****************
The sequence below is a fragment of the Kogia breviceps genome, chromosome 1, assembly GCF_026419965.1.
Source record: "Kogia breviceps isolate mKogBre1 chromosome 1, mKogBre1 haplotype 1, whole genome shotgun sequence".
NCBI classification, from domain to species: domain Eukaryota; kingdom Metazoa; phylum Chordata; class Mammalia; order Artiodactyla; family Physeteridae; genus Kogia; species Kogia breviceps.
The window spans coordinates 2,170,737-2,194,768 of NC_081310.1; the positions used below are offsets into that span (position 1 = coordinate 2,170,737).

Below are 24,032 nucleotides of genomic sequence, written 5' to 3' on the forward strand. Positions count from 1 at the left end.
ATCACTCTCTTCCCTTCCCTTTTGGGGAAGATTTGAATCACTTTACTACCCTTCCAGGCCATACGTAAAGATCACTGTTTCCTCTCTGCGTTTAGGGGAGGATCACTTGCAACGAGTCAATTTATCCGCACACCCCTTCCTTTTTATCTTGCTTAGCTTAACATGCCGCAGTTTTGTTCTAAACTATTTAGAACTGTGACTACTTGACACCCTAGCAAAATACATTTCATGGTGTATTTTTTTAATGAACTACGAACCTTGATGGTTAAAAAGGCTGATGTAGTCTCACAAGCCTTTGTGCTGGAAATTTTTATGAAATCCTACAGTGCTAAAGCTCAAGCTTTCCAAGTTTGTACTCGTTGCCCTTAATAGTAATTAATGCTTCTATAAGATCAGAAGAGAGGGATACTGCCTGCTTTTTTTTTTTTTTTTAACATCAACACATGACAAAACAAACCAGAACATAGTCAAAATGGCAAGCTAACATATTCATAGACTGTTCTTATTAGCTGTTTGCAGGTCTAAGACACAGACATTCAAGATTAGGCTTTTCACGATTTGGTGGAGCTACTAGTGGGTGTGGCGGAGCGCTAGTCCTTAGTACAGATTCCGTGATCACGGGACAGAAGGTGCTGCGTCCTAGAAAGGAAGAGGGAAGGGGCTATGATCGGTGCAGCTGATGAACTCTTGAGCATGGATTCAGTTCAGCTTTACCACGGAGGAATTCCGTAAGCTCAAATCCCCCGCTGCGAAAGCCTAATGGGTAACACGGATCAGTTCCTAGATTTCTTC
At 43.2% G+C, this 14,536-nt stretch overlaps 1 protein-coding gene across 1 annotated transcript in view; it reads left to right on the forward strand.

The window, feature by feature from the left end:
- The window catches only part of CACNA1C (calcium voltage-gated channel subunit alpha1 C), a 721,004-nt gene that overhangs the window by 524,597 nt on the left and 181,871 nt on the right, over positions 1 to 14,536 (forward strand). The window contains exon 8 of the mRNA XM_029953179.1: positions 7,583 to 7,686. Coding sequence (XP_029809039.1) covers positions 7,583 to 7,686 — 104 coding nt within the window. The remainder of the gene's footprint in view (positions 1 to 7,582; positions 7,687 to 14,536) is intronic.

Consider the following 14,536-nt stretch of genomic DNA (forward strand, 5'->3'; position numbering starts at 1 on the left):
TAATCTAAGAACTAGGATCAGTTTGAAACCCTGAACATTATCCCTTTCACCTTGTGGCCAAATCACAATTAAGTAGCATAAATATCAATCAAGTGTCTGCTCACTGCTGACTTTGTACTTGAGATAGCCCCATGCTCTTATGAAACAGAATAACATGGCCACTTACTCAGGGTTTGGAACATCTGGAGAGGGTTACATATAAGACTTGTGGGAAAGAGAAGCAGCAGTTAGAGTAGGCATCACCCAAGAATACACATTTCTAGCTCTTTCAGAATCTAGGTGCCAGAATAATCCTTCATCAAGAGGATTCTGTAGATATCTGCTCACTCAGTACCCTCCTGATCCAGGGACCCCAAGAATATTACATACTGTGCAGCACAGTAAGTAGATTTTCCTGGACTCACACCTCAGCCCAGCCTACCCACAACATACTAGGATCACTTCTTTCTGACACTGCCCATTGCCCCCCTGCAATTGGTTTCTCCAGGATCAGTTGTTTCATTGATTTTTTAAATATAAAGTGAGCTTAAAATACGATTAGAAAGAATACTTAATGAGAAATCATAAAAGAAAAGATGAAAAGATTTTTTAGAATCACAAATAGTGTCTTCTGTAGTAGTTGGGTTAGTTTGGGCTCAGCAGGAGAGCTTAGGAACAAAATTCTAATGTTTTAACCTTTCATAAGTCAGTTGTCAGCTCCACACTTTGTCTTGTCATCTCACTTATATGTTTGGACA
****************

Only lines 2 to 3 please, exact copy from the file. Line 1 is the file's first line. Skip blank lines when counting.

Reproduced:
Source record: "Kogia breviceps isolate mKogBre1 chromosome 1, mKogBre1 haplotype 1, whole genome shotgun sequence".
NCBI classification, from domain to species: domain Eukaryota; kingdom Metazoa; phylum Chordata; class Mammalia; order Artiodactyla; family Physeteridae; genus Kogia; species Kogia breviceps.